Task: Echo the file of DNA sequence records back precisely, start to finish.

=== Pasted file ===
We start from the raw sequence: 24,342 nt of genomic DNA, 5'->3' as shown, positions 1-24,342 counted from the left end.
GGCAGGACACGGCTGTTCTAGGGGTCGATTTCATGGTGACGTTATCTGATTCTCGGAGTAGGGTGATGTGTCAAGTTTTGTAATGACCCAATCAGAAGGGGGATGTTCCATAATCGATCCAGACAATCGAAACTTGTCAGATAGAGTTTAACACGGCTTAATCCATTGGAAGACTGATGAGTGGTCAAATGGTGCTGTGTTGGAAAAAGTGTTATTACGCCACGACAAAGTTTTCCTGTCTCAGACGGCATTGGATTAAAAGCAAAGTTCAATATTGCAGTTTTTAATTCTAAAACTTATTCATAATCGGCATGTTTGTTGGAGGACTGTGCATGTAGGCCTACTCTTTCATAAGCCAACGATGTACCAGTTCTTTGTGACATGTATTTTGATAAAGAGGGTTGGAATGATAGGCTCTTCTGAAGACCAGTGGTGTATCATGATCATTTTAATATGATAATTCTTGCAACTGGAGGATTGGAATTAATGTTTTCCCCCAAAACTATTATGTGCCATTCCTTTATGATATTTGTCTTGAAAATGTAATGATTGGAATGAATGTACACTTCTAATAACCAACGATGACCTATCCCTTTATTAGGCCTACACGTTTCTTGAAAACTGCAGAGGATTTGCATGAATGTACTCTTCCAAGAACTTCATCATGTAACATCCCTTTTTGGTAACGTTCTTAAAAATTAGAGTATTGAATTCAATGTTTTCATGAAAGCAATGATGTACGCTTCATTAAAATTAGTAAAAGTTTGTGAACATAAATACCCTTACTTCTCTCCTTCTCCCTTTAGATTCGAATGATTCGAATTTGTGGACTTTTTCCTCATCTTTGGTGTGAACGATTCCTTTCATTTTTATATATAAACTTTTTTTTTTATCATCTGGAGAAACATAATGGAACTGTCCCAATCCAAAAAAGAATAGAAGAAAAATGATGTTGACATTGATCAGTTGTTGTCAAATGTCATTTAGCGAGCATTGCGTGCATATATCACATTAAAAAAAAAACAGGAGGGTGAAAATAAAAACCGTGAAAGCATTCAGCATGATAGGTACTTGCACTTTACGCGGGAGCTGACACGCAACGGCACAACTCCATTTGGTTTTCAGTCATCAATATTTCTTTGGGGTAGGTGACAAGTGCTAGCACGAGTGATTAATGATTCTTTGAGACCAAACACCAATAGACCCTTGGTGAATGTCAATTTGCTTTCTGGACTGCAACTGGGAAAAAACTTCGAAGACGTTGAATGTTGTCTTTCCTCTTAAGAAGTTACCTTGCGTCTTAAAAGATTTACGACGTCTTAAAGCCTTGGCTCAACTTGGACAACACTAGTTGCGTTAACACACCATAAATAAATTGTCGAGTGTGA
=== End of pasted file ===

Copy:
We start from the raw sequence: 24,342 nt of genomic DNA, 5'->3' as shown, positions 1-24,342 counted from the left end.
GGCAGGACACGGCTGTTCTAGGGGTCGATTTCATGGTGACGTTATCTGATTCTCGGAGTAGGGTGATGTGTCAAGTTTTGTAATGACCCAATCAGAAGGGGGATGTTCCATAATCGATCCAGACAATCGAAACTTGTCAGATAGAGTTTAACACGGCTTAATCCATTGGAAGACTGATGAGTGGTCAAATGGTGCTGTGTTGGAAAAAGTGTTATTACGCCACGACAAAGTTTTCCTGTCTCAGACGGCATTGGATTAAAAGCAAAGTTCAATATTGCAGTTTTTAATTCTAAAACTTATTCATAATCGGCATGTTTGTTGGAGGACTGTGCATGTAGGCCTACTCTTTCATAAGCCAACGATGTACCAGTTCTTTGTGACATGTATTTTGATAAAGAGGGTTGGAATGATAGGCTCTTCTGAAGACCAGTGGTGTATCATGATCATTTTAATATGATAATTCTTGCAACTGGAGGATTGGAATTAATGTTTTCCCCCAAAACTATTATGTGCCATTCCTTTATGATATTTGTCTTGAAAATGTAATGATTGGAATGAATGTACACTTCTAATAACCAACGATGACCTATCCCTTTATTAGGCCTACACGTTTCTTGAAAACTGCAGAGGATTTGCATGAATGTACTCTTCCAAGAACTTCATCATGTAACATCCCTTTTTGGTAACGTTCTTAAAAATTAGAGTATTGAATTCAATGTTTTCATGAAAGCAATGATGTACGCTTCATTAAAATTAGTAAAAGTTTGTGAACATAAATACCCTTACTTCTCTCCTTCTCCCTTTAGATTCGAATGATTCGAATTTGTGGACTTTTTCCTCATCTTTGGTGTGAACGATTCCTTTCATTTTTATATATAAACTTTTTTTTTTATCATCTGGAGAAACATAATGGAACTGTCCCAATCCAAAAAAGAATAGAAGAAAAATGATGTTGACATTGATCAGTTGTTGTCAAATGTCATTTAGCGAGCATTGCGTGCATATATCACATTAAAAAAAAAACAGGAGGGTGAAAATAAAAACCGTGAAAGCATTCAGCATGATAGGTACTTGCACTTTACGCGGGAGCTGACACGCAACGGCACAACTCCATTTGGTTTTCAGTCATCAATATTTCTTTGGGGTAGGTGACAAGTGCTAGCACGAGTGATTAATGATTCTTTGAGACCAAACACCAATAGACCCTTGGTGAATGTCAATTTGCTTTCTGGACTGCAACTGGGAAAAAACTTCGAAGACGTTGAATGTTGTCTTTCCTCTTAAGAAGTTACCTTGCGTCTTAAAAGATTTACGACGTCTTAAAGCCTTGGCTCAACTTGGACAACACTAGTTGCGTTAACACACCATAAATAAATTGTCGAGTGTGA